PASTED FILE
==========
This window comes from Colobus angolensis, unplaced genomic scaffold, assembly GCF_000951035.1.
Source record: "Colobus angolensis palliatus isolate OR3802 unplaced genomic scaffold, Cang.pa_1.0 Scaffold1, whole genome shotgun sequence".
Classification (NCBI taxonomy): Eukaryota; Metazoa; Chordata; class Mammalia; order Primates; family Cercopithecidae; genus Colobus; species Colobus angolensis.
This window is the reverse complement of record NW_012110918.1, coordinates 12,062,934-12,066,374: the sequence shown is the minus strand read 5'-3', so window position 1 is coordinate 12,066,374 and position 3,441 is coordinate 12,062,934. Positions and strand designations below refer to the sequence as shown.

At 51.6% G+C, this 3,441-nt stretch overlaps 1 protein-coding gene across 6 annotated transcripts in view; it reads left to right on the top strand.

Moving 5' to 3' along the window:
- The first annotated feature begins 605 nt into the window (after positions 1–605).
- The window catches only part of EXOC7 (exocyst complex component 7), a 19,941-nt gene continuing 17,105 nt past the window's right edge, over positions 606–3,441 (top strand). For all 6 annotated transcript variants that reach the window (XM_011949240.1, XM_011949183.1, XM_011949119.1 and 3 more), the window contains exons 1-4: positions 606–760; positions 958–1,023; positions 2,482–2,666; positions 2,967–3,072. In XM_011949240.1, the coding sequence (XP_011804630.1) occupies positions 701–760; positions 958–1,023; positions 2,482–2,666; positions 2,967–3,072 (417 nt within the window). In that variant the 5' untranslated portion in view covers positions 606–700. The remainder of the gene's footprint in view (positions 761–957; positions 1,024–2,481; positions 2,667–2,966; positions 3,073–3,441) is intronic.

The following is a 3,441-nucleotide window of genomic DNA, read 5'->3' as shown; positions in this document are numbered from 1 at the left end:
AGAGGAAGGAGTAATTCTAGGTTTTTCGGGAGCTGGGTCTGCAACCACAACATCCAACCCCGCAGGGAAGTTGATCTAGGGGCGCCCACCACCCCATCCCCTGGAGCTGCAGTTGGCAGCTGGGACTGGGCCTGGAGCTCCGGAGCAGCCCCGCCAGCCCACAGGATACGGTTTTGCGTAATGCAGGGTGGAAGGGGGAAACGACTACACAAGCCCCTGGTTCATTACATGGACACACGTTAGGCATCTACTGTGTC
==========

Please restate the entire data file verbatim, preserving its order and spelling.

This window comes from Colobus angolensis, unplaced genomic scaffold, assembly GCF_000951035.1.
Source record: "Colobus angolensis palliatus isolate OR3802 unplaced genomic scaffold, Cang.pa_1.0 Scaffold1, whole genome shotgun sequence".
Classification (NCBI taxonomy): Eukaryota; Metazoa; Chordata; class Mammalia; order Primates; family Cercopithecidae; genus Colobus; species Colobus angolensis.
This window is the reverse complement of record NW_012110918.1, coordinates 12,062,934-12,066,374: the sequence shown is the minus strand read 5'-3', so window position 1 is coordinate 12,066,374 and position 3,441 is coordinate 12,062,934. Positions and strand designations below refer to the sequence as shown.

At 51.6% G+C, this 3,441-nt stretch overlaps 1 protein-coding gene across 6 annotated transcripts in view; it reads left to right on the top strand.

Moving 5' to 3' along the window:
- The first annotated feature begins 605 nt into the window (after positions 1–605).
- The window catches only part of EXOC7 (exocyst complex component 7), a 19,941-nt gene continuing 17,105 nt past the window's right edge, over positions 606–3,441 (top strand). For all 6 annotated transcript variants that reach the window (XM_011949240.1, XM_011949183.1, XM_011949119.1 and 3 more), the window contains exons 1-4: positions 606–760; positions 958–1,023; positions 2,482–2,666; positions 2,967–3,072. In XM_011949240.1, the coding sequence (XP_011804630.1) occupies positions 701–760; positions 958–1,023; positions 2,482–2,666; positions 2,967–3,072 (417 nt within the window). In that variant the 5' untranslated portion in view covers positions 606–700. The remainder of the gene's footprint in view (positions 761–957; positions 1,024–2,481; positions 2,667–2,966; positions 3,073–3,441) is intronic.

The following is a 3,441-nucleotide window of genomic DNA, read 5'->3' as shown; positions in this document are numbered from 1 at the left end:
AGAGGAAGGAGTAATTCTAGGTTTTTCGGGAGCTGGGTCTGCAACCACAACATCCAACCCCGCAGGGAAGTTGATCTAGGGGCGCCCACCACCCCATCCCCTGGAGCTGCAGTTGGCAGCTGGGACTGGGCCTGGAGCTCCGGAGCAGCCCCGCCAGCCCACAGGATACGGTTTTGCGTAATGCAGGGTGGAAGGGGGAAACGACTACACAAGCCCCTGGTTCATTACATGGACACACGTTAGGCATCTACTGTGTC